Mar 19 2008

Labour TENS is essential for VBAC

Published by at 9:12 am under Birthing articles

Experts agree that women wanting a vaginal birth after cesarean (VBAC) would be more successful if using a Labour TENS in the early stages of childbirth. Often women going for VBAC are fearful due to previous experiences of birth. Labour TENS expert Heather Greer explains that labour TENS helps stop the cycle of pain and fear by blocking out pain signals to the brain and releasing endorphins; the body’s own pain relief and feel good hormones. Heather adds “When pain control is literally in the hands of the women they feel empowered and more able to cope with labour.”

In Australia one in four births are born via caesarean section every year. This is higher than average according to the World Health Organisation (WHO) who recommend a caesarean section rate of 10-15%. The research suggests that women should have around an 80% chance of success of vaginal delivery even after more than one caesarean. Yet the figures for vaginal birth after caesarean (VBAC) in Australia are usually much lower than this, even in hospitals where VBAC is encouraged. Heather Greer suggests that this figure can be improved upon. In Australia labour TENS is still relatively new compared to Europe. Heather says “as more women use labour TENS successfully for VBAC the word is spreading and health care professionals are encouraging women to use labour TENS.”
Dr Chris Vose who has a PhD in midwifery and specialises in home-birthing agrees “I believe Labour TENS are essential to women who are having a VBAC”. Dr Vose explains that women wanting a VBAC are usually monitored continually which increases pain due to an inability to move freely. When using a labour TENS from the word go women are less frightened, more relaxed and more able to cope with discomfort. Dr Vose adds “I strongly believe a birth using Labour TENS is safer because, when women feel more comfortable, they are less fearful and this reduces the likelihood of adrenalin being released. When adrenalin is released in the first stage of labour it causes a preferential redistribution of blood supply away from the uterus and other visceral organs and this deprives the uterus and the foetus of oxygen’.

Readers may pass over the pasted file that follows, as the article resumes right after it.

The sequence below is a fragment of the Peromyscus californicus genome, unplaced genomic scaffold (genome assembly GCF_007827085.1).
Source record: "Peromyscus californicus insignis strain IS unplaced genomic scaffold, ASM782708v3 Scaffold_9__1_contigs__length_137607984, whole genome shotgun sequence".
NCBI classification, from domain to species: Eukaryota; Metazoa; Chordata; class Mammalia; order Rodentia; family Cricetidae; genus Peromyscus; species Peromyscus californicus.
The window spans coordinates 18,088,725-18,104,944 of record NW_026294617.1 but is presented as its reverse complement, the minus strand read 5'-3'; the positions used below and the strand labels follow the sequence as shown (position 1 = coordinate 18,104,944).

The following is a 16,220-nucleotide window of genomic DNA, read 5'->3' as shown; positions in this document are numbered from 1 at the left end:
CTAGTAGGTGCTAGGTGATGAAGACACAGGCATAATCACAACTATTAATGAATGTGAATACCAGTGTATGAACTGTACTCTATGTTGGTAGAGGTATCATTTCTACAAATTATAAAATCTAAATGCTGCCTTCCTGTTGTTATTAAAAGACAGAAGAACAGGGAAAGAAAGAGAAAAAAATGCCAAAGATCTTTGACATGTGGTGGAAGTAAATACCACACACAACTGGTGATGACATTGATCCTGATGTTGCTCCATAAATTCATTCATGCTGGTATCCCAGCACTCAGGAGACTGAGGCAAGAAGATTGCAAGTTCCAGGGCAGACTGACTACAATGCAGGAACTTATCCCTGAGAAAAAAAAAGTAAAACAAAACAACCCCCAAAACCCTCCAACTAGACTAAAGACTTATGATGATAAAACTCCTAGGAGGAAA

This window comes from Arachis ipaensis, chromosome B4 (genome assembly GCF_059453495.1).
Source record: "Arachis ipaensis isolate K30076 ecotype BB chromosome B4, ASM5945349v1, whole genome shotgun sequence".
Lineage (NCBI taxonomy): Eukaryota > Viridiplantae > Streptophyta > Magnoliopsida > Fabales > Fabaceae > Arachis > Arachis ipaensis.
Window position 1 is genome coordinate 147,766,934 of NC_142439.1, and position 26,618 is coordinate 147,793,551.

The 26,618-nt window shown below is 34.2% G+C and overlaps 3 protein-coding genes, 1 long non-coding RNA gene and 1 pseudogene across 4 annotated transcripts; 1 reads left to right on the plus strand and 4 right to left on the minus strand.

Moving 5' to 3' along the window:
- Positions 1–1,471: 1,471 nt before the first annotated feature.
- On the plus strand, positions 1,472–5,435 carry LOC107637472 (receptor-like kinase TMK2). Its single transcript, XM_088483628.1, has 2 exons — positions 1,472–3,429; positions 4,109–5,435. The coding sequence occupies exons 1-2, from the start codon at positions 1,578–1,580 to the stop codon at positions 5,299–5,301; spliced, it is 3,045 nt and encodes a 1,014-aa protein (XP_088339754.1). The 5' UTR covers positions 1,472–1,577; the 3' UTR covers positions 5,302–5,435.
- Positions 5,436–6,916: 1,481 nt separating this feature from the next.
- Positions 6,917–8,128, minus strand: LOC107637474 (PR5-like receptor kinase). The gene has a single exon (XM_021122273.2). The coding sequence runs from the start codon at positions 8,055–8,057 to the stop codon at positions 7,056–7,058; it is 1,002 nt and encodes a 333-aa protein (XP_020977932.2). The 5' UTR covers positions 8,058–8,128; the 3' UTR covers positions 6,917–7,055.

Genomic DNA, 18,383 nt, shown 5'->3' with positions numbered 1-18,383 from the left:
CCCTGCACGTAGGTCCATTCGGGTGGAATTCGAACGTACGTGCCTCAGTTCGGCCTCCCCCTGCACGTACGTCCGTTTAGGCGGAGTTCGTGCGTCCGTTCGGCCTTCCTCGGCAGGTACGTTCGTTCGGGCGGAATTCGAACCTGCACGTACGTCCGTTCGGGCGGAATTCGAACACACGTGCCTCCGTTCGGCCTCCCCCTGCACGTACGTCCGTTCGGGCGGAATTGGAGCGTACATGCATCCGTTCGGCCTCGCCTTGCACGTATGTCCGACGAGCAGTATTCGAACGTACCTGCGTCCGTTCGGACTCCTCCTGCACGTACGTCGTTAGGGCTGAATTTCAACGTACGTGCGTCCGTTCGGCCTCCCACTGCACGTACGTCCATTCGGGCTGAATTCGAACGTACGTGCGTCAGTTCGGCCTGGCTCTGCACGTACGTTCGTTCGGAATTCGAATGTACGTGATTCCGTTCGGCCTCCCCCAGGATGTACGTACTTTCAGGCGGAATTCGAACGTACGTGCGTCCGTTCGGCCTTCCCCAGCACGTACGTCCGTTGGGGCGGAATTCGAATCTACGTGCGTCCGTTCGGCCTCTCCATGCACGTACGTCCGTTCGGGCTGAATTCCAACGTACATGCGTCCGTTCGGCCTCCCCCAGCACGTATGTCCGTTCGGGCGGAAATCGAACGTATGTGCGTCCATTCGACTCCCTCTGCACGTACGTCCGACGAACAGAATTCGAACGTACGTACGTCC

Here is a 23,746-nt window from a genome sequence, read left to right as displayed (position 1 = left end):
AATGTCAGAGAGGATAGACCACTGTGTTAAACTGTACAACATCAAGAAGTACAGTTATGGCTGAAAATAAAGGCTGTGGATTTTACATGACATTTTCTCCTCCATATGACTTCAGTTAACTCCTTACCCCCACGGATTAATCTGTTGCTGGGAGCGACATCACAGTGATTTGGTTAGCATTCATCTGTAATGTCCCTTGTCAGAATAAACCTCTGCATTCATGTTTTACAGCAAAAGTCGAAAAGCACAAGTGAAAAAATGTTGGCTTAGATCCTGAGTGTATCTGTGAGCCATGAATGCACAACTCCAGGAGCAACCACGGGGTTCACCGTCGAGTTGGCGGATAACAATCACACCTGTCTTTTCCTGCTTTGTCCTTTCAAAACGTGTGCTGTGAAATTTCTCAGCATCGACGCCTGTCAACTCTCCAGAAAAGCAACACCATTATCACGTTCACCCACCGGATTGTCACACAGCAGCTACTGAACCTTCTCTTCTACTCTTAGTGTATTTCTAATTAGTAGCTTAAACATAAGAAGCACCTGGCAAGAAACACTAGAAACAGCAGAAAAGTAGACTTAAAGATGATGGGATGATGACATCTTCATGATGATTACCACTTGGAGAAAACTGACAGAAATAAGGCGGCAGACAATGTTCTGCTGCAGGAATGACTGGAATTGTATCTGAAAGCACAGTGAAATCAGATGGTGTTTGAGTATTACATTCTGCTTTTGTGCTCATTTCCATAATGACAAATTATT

Lisa’s experience of a successful VBAC using labour TENS reflects this. The birth of her first child was long and difficult and ended in a caesarean. Second time around Lisa did lots of research, hired a labour TENS from and prepared her birth plan hoping for a vaginal delivery.

Labour started in the early hours, so she tried to sleep through the contractions. By 7am in the morning Lisa put on her labour TENS and timed each contraction which by now were only 3 minutes apart. After a quick call to arrange care for her toddler she informed the hospital of her progress. They told Lisa to come in whenever she felt ready or if she wasn’t coping. Lisa remembers coping well at home “as each surge came, I leant against a bench or wall, and pressed the ‘boost’ button on my labour TENS to relieve the pain. My husband held a cold flannel to my forehead and heat pack on my belly.